CHRISTINA WESTERN, 46, AND HEATHER WEST, 52, SPENT EVERY SECOND OF THEIR CHILDHOOD IN FEAR. WITH THEIR WHOLE HOUSEHOLD BEING CONTROLLED BY THEIR EVIL FATHER, GERALD LONGMAN, THE SIBLINGS WOULD PREFER TO SPEND TIME AT SCHOOL BEING HORRIFICALLY BULLIED THAN GO HOME TO THEIR PERVERTED FATHER.
AFTER FINALLY BURYING THEIR MOTHER, 15 YEARS AGO, CHRISTINA DECIDED TO GO TO THE POLICE BUT THE CASE GOT LOST IN THE SYSTEM. IT WASN’T UNTIL THE FRAUGHT SISTERS HAD A ROW 9 MONTHS AGO THAT THEY BOTH FACED “THE OLD MAN” IN COURT, BUT WATCHED IN HORROR AS HE WAS TO SET FREE TO PROWL THE STREETS, AFTER DOCTORS SAID HE WAS SUFFERING FROM DEMENTIA…SWNS
pedophile dad walks free from court
From Heather West’s POV.
As Dad cracked another joke we all roared with laughter. He was making silly faces and popping his head around the corner of the door, again, pretending he was the headless man.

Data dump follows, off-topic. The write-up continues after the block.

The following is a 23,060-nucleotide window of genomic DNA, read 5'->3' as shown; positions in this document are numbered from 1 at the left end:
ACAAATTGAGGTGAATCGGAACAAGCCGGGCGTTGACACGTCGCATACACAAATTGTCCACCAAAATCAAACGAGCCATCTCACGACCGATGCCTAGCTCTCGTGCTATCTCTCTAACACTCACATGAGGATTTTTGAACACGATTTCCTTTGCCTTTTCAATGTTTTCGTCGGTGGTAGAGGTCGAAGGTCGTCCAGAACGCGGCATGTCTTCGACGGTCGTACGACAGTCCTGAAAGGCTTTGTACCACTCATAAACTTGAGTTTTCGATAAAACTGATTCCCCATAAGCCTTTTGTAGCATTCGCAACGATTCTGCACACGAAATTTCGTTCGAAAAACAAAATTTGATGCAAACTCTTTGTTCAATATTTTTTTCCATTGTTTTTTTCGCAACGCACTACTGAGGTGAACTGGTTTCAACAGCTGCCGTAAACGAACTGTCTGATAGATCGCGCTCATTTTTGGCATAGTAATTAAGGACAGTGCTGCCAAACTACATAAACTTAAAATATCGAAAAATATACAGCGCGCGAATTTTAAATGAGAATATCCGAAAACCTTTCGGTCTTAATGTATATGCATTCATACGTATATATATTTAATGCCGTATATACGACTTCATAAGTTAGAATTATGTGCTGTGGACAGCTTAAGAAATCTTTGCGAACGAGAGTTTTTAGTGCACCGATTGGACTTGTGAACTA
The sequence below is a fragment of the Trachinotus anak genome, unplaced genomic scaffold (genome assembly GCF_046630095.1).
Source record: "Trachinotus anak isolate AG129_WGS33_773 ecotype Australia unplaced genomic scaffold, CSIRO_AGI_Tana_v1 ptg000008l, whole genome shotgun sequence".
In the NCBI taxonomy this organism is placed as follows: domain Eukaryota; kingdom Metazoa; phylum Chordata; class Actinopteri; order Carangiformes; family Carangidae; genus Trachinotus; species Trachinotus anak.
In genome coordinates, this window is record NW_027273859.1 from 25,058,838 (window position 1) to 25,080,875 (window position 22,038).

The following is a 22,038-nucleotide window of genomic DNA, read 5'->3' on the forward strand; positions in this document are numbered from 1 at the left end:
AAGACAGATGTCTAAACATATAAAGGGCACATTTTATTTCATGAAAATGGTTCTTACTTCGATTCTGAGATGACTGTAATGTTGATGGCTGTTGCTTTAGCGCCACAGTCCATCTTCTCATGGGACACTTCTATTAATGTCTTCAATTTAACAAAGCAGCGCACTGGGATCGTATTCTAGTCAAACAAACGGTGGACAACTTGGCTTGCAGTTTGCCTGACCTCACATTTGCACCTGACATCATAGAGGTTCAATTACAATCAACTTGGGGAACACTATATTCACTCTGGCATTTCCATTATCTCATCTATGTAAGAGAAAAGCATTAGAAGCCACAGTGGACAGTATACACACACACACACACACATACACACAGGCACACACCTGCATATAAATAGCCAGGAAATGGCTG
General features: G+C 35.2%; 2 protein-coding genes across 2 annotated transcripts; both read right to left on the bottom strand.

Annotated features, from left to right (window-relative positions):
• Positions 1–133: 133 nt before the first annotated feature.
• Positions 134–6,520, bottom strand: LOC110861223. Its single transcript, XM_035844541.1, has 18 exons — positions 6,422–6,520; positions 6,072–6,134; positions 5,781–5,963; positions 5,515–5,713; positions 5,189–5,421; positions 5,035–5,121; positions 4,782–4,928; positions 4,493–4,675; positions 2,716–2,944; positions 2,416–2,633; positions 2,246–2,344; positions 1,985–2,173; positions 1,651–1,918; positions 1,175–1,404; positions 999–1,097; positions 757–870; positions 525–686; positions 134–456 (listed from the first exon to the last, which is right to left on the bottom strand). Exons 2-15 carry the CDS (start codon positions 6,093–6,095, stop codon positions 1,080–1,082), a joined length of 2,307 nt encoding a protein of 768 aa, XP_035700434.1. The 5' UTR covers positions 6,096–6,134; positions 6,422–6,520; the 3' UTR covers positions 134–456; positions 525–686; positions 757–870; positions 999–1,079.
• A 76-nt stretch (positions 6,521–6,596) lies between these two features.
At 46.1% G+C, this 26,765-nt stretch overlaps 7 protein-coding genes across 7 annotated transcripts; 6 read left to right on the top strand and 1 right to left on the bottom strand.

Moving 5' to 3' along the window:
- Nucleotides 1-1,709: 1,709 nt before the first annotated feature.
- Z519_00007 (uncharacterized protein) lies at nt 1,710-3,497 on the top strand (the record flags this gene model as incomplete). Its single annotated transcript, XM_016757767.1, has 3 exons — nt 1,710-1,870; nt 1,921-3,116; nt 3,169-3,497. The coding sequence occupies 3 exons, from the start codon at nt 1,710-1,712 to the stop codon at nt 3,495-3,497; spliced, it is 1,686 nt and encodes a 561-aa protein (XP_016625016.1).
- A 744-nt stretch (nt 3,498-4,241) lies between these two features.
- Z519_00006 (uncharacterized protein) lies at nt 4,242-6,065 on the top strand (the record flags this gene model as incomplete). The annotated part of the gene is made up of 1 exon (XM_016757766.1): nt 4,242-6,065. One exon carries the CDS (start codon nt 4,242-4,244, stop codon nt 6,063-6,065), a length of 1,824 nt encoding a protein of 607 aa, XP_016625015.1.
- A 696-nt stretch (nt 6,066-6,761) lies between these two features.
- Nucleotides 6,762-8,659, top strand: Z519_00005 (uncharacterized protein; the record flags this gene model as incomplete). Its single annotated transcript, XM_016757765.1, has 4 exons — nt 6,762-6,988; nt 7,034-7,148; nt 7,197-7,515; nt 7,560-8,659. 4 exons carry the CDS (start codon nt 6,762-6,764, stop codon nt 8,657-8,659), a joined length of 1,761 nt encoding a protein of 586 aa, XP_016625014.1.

But as soon as our mum, ***, walked out the room the laughter stopped and instead a cold bitter air filled the empty space.
Because this was the only time you ever heard laughter in our house and it wasn’t the usual laugher you would expect from little kids. It was the forced kind that came only from pure fear.
We called our Dad, Gerald (now 78), The Old Man and he ruled our house with angst and anger. He made sure we knew that he never wanted any of us and made mum’s life a misery.
Every morning we would sit up in our little beds and rock backwards and forwards, chanting at our mum downstairs.
“Mummy, mummy, can we get up yet.” We were not allowed out of our beds until he was satisfied with his breakfast and we never dared defy him.
When Dad came home from a bad day at work I shook with terror.
He’s small, blue eyes would narrow as he’s face and lips drained of colour and he fixed his gaze on you like an animal with their prey.
We never dared catch his gaze because we knew what was coming next.
Desperate to save my younger siblings from the same sick fate, I would quickly grab them and usher them upstairs.